Let P(k) be a statement that \frac{1}{1\cdot2}+\frac{1}{2\cdot3}+...+\frac{1}{k\cd

asked 2021-05-18

Let P(k) be a statement that \(\frac{1}{1\cdot2}+\frac{1}{2\cdot3}+...+\frac{1}{k\cdot(k+1)}=\)
for: The basis step to prove \(P(k)\) is that at \(k = 1, ?\) is true.
for:Show that \(P(1)\) is true by completing the basis step proof. Left side of \(P(k)\) and Right side of \(P(k)\)
for: Identify the inductive hypothesis used to prove \(P(k)\).
for: Identify the inductive step used to prove \(P(k+1).\)

Answers (1)


Let the property \(P(k)\) be \(\frac{1}{1\cdot2}+\frac{1}{2\cdot3}+\frac{1}{3\cdot4}+...+\frac{1}{k(k+1)}=\frac{k}{k+1}\)
Show that \(P(k)\) is true for all integers \(k\geq1\) using mathematical induction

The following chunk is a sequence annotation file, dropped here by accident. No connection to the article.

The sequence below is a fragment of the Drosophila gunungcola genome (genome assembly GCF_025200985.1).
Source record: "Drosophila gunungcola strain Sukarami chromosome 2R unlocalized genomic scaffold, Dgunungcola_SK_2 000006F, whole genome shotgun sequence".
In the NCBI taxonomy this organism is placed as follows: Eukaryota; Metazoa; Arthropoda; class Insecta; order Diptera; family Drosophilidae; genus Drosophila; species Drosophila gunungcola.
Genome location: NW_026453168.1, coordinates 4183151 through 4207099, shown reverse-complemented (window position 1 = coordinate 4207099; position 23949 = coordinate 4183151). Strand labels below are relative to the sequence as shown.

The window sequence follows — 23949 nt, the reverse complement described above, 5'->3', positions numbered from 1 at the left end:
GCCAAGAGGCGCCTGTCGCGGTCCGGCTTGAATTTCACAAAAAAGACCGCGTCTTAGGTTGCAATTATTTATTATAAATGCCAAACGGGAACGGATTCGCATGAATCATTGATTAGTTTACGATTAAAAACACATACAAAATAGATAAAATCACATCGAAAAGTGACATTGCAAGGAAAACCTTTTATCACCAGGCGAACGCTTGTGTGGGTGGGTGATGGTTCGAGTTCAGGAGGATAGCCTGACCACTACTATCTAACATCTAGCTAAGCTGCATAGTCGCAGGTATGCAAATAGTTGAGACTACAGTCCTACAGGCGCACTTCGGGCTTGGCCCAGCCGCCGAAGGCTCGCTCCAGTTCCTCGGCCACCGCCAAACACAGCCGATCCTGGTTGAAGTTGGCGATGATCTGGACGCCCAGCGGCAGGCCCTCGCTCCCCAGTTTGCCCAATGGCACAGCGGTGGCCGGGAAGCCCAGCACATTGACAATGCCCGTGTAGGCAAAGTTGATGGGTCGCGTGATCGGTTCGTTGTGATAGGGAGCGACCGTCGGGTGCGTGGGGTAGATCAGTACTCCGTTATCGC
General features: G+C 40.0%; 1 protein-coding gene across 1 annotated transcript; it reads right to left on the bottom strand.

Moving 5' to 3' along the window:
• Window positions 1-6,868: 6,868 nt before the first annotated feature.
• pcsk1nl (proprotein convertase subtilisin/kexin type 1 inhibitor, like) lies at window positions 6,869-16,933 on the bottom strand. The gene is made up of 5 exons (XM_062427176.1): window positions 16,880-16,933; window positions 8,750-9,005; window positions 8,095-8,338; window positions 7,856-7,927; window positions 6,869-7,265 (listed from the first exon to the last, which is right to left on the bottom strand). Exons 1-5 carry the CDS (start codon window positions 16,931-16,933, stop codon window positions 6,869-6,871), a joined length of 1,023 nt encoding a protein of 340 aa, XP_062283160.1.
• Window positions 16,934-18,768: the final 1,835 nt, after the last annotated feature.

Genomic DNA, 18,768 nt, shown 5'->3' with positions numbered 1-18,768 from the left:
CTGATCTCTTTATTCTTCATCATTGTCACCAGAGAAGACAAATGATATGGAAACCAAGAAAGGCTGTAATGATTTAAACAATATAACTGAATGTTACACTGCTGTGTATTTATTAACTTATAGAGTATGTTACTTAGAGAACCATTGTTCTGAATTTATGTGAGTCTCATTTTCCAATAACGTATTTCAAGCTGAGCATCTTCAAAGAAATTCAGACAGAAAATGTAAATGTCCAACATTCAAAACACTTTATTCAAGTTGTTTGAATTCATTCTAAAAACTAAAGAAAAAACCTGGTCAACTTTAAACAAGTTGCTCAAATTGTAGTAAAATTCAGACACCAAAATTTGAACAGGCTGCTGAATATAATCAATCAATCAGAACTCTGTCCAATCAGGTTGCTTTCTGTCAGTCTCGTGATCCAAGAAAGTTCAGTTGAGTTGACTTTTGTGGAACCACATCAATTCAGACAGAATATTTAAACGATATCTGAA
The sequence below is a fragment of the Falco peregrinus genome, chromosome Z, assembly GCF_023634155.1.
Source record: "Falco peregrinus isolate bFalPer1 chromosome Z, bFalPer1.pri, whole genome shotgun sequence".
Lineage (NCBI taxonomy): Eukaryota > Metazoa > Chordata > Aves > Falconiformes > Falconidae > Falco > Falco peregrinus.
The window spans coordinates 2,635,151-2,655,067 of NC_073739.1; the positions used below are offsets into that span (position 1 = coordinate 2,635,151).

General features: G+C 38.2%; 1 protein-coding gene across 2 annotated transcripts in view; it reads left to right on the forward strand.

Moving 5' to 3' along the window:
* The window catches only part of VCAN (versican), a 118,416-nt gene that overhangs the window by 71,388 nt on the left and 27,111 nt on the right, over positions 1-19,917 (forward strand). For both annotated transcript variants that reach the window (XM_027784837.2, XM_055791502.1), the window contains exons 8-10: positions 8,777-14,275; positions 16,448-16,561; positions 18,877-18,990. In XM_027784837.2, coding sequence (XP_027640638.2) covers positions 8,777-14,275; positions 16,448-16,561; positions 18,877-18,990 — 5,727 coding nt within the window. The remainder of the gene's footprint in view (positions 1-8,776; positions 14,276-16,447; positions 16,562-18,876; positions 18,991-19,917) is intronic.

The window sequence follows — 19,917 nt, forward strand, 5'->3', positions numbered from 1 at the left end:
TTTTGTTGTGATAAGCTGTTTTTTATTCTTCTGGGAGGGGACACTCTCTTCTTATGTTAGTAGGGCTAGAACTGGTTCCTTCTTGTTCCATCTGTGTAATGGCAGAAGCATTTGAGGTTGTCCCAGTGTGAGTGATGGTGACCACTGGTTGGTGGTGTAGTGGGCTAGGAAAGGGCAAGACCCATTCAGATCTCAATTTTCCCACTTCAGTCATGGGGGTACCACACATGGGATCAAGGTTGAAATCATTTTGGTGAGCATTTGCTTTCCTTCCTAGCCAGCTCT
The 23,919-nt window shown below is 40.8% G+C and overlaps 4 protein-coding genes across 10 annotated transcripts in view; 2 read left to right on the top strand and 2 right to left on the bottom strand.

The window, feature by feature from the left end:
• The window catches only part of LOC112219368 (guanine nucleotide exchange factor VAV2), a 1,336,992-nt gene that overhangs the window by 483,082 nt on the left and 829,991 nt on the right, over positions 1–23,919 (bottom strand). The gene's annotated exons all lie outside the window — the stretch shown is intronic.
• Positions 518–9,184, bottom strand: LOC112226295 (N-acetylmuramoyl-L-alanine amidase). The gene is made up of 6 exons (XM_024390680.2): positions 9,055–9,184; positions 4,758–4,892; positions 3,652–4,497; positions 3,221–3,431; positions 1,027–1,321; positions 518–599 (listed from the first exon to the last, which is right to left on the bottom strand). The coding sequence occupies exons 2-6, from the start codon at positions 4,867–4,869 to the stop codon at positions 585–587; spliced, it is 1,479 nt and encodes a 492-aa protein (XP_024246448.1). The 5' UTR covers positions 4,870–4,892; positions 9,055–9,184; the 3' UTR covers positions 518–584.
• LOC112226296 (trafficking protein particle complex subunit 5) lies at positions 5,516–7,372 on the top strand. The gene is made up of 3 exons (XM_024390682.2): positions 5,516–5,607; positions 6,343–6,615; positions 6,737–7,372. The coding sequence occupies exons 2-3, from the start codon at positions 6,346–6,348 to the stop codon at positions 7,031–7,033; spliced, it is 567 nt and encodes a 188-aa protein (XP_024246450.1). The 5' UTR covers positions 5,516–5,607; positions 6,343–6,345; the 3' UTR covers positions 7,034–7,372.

Basis Step: \(P(k)\) is true:
That is to show that \(\frac{1}{1\cdot2}=\frac{1}{1+1}\)
The left hand side of the equation is \(\frac{1}{1\cdot2}=\frac{1}{2}\) and right-hand side is
It follows that \(\frac{1}{2}=\frac{1}{2}\)
Hence \(P(1)\) is true.
Show that for all integers \(n\geq1\), \(P(k)\) is true then \(P(k+1)\) is also true:
Suppose P(k) is true.
Then the inductive hypothesis is
Now show that \(P(k+1)\) is true.
That is to show that
Or, equivalently that
The left-hand side of \(P(k+1)\) is
which is right hand side of \(P(k+1)\)
Hence from the principle of mathematical induction,
\(\frac{1}{1\cdot2}+\frac{1}{2\cdot3}+\frac{1}{3\cdot4}+...+\frac{1}{n(n+1)}=\frac{n}{n+1}\) is true, for all integers \(n\geq1\)

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